By Published On: October 13, 2023Categories: Patriotic, Travel

Story By Ethan Stamper 

Photos By Ed Sikora and Contributed By USS Alabama


The USS Alabama, a symbol of American naval might, is a storied battleship with a remarkable history spanning from the height of World War II to its current role as a revered museum ship. Commissioned in 1942, this South Dakota-class vessel has served as a crucial player in several major conflicts, earning its place in history and the hearts of millions. From the Pacific Theater of World War II to its transformation into the Battleship Memorial Park in Mobile, Alabama, the USS Alabama remains an enduring testamony to the bravery of its crew and the technological prowess of its time.

The USS Alabama Battleship Memorial Park is a tribute to the history of the USS Alabama and a showcase of other significant military exhibits. Established in 1965, the 150-acre park provides visitors with an immersive experience, allowing them to explore naval history, witness iconic military aircraft and gain insight into the valor and sacrifices of the brave men and women who served their country.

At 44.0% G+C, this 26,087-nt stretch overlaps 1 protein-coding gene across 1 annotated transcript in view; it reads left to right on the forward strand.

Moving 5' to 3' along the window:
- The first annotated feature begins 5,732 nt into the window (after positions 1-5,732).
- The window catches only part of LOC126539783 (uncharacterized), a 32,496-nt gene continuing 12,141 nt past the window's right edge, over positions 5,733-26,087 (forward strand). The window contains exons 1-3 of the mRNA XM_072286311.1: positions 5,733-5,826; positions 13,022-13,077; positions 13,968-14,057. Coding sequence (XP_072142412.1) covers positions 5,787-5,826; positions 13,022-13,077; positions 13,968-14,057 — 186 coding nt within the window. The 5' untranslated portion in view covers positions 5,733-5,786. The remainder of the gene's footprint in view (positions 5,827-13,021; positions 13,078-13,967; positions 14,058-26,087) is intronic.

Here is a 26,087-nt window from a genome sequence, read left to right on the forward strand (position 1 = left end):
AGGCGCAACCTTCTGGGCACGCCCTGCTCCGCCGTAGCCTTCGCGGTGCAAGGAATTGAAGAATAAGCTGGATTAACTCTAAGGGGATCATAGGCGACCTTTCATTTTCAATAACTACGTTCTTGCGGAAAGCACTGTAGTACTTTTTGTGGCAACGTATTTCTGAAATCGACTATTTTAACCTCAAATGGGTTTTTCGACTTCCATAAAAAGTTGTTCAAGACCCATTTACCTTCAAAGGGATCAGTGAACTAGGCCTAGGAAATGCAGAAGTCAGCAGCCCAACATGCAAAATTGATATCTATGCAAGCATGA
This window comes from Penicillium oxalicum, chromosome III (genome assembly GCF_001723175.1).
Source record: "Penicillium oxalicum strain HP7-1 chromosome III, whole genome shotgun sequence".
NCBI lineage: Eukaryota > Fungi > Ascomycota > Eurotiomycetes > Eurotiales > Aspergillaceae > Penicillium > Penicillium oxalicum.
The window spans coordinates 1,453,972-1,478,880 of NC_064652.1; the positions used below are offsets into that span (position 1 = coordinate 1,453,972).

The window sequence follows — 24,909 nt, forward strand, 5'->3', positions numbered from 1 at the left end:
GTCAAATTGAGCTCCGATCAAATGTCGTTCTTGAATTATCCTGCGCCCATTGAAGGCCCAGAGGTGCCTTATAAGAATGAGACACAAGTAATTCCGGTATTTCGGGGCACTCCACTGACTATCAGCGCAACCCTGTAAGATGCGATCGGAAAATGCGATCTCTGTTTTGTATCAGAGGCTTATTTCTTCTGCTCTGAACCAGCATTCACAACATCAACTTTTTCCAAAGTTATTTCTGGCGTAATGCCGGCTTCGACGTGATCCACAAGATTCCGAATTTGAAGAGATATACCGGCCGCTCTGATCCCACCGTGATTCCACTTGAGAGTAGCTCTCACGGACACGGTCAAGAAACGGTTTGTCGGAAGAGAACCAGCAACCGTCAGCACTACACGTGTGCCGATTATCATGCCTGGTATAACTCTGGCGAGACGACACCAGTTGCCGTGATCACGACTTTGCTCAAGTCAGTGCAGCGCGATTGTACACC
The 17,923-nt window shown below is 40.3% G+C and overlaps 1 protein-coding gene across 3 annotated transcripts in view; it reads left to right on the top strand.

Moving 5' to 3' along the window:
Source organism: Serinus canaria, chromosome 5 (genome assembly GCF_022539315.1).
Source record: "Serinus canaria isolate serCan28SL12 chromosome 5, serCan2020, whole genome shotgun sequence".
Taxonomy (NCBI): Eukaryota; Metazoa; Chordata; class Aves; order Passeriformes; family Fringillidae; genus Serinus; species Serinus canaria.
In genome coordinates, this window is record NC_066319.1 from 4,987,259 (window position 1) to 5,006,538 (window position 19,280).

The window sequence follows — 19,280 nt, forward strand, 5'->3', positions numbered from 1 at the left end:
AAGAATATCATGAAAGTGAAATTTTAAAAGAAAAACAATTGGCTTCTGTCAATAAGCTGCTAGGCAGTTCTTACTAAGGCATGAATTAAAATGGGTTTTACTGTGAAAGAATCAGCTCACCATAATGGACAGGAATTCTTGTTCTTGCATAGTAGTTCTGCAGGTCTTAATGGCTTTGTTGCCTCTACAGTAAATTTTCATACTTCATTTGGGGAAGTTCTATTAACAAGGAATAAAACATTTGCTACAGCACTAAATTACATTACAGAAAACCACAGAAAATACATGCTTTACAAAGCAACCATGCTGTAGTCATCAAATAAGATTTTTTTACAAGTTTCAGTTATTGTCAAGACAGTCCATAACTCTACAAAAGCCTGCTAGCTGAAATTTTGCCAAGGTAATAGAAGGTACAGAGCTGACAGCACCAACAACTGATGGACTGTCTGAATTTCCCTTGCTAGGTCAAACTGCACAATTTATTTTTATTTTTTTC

“It’s so important to keep history alive, and as time passes on, all we can do is keep telling the stories that were told to us by the generations before,” said Ashleigh Milne, USS Alabama Battleship Memorial Park director of communications. “It’s up to museums like Battleship Memorial Park to make sure that the public is educated, as well as to honor all of those servicemen and women who fought and sacrificed so much for our country.”

Educational exhibits are strategically placed throughout the vessel, providing insights into the battleship’s combat capabilities, her pivotal role in critical engagements and the experiences of her crew during wartime. 

In addition to the USS Alabama battleship, the Memorial Park features an impressive collection of military aircraft and other exhibits. 

Notable aircraft on display include the A-12 Blackbird, a B-25 Mitchell Bomber and an impressive array of historical warplanes, helicopters and missiles. These exhibits showcase the evolution of military aviation and the contributions of various aircraft in the defense of the nation.

“When you come to the park, you not only get to tour the USS Alabama battleship but you also get to tour our submarine — the USS Drum,” Milne said. “Visitors will also get to see over 30 aircraft throughout the park, as well as tanks and more, all for the price of just your admission ticket.”

Throughout the park, visitors will find various military memorials and commemorations dedicated to those who served in different branches of the armed forces. Notably, the Korean War Memorial honors the sacrifice of American soldiers who fought in the Korean War, while the Vietnam War Memorial pays tribute to those who served during the Vietnam conflict.

“To keep that history alive is such an incredible responsibility that we have as a park and we’re so proud to be stewards of our country’s military history,” Milne said. “We want to share that [history] with as many people as possible.”